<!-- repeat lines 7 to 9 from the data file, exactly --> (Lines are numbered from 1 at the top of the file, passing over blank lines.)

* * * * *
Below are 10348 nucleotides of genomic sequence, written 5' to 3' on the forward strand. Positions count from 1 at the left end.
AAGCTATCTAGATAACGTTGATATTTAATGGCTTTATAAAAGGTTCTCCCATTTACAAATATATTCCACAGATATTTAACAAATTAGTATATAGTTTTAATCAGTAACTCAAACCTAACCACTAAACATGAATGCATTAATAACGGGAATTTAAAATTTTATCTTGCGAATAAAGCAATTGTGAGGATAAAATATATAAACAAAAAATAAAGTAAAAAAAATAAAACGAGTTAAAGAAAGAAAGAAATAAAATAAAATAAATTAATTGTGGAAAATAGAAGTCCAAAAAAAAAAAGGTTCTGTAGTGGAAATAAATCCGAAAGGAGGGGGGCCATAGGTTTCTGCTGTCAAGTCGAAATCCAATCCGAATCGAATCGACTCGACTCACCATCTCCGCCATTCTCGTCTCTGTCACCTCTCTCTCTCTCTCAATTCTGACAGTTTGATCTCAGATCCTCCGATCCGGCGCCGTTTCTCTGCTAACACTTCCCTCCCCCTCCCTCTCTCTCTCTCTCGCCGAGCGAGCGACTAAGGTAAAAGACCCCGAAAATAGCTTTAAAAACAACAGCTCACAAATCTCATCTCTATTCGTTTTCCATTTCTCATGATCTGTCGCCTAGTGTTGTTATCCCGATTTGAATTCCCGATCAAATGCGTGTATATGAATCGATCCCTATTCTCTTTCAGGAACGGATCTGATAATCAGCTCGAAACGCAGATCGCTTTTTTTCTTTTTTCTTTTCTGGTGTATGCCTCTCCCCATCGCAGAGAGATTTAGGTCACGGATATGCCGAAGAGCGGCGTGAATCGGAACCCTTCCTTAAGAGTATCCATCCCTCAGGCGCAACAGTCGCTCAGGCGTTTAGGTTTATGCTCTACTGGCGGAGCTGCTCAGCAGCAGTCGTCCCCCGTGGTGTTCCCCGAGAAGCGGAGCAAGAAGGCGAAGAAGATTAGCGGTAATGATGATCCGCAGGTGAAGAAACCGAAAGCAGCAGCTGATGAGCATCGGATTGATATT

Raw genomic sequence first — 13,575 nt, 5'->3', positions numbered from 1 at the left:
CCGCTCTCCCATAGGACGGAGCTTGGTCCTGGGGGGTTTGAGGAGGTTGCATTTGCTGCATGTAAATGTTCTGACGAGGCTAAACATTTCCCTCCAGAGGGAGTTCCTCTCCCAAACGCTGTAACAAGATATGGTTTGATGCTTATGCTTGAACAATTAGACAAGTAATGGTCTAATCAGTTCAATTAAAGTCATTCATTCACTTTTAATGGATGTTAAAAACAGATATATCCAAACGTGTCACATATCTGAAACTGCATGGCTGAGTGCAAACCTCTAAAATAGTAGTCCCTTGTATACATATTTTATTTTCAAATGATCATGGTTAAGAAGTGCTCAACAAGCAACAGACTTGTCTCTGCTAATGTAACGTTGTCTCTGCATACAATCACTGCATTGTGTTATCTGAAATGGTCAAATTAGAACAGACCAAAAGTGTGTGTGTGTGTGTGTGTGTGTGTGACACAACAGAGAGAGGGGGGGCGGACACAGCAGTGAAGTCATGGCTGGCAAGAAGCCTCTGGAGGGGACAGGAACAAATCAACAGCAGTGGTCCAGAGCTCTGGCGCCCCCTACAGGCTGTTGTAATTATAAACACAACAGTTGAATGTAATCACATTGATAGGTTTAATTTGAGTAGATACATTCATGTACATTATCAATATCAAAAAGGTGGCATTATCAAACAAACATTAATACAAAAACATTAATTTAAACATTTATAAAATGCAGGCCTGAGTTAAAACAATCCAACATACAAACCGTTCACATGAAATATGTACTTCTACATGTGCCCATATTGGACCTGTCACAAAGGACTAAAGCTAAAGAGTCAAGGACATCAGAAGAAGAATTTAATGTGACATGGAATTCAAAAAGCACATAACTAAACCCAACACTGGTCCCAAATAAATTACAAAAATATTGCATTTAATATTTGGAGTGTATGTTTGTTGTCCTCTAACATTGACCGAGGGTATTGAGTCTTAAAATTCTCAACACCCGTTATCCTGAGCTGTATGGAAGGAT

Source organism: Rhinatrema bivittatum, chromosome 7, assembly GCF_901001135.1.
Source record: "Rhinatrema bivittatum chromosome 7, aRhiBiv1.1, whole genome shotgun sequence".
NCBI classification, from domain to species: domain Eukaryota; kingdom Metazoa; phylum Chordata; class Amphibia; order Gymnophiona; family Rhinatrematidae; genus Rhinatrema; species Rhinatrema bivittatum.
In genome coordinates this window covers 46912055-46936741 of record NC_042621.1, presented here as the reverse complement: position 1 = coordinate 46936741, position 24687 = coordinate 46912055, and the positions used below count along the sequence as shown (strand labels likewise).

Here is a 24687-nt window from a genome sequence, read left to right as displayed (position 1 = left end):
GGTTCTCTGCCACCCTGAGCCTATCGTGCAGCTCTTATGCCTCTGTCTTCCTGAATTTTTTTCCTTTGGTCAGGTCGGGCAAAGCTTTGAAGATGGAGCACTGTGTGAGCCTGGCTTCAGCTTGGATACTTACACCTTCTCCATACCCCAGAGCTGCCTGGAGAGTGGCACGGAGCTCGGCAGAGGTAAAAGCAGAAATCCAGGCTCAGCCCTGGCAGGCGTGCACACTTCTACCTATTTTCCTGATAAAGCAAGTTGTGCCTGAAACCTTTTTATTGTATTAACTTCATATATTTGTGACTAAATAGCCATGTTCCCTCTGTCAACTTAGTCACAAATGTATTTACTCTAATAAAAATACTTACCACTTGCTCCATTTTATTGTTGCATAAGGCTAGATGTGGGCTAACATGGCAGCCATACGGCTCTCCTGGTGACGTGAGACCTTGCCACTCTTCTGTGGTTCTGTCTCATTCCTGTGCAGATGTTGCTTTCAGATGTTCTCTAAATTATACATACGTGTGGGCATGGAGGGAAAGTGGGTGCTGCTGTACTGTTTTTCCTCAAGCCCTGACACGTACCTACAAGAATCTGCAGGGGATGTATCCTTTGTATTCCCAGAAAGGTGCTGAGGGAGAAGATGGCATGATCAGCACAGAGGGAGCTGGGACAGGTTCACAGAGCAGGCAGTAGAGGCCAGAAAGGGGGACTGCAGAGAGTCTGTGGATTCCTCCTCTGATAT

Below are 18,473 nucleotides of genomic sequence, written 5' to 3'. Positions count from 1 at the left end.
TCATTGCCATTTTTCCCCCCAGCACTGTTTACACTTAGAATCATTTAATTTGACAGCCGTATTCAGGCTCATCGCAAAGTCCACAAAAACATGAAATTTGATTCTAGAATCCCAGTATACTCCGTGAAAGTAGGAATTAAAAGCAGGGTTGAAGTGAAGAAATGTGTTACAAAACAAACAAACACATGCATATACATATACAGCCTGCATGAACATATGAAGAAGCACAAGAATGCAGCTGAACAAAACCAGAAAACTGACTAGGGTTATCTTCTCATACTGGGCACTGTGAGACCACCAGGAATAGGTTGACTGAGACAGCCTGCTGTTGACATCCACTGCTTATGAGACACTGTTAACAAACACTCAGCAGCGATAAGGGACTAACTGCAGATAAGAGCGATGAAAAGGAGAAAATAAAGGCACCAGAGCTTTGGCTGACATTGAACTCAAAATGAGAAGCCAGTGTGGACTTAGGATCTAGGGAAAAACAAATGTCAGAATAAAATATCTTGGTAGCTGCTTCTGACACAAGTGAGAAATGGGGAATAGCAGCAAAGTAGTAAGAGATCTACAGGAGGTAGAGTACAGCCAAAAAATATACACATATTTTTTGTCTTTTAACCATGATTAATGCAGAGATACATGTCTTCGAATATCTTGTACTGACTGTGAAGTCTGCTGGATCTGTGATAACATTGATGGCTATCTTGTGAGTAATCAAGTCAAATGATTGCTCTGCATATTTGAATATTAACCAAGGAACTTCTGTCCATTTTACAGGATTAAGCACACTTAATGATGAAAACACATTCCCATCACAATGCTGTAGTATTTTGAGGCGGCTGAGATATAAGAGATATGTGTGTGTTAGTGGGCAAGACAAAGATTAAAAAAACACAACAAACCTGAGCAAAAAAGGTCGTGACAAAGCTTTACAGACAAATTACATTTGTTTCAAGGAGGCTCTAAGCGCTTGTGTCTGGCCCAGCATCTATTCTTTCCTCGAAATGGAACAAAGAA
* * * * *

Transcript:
NCBI classification, from domain to species: domain Eukaryota; kingdom Metazoa; phylum Chordata; class Amphibia; order Gymnophiona; family Rhinatrematidae; genus Rhinatrema; species Rhinatrema bivittatum.
In genome coordinates this window covers 46912055-46936741 of record NC_042621.1, presented here as the reverse complement: position 1 = coordinate 46936741, position 24687 = coordinate 46912055, and the positions used below count along the sequence as shown (strand labels likewise).

Here is a 24687-nt window from a genome sequence, read left to right as displayed (position 1 = left end):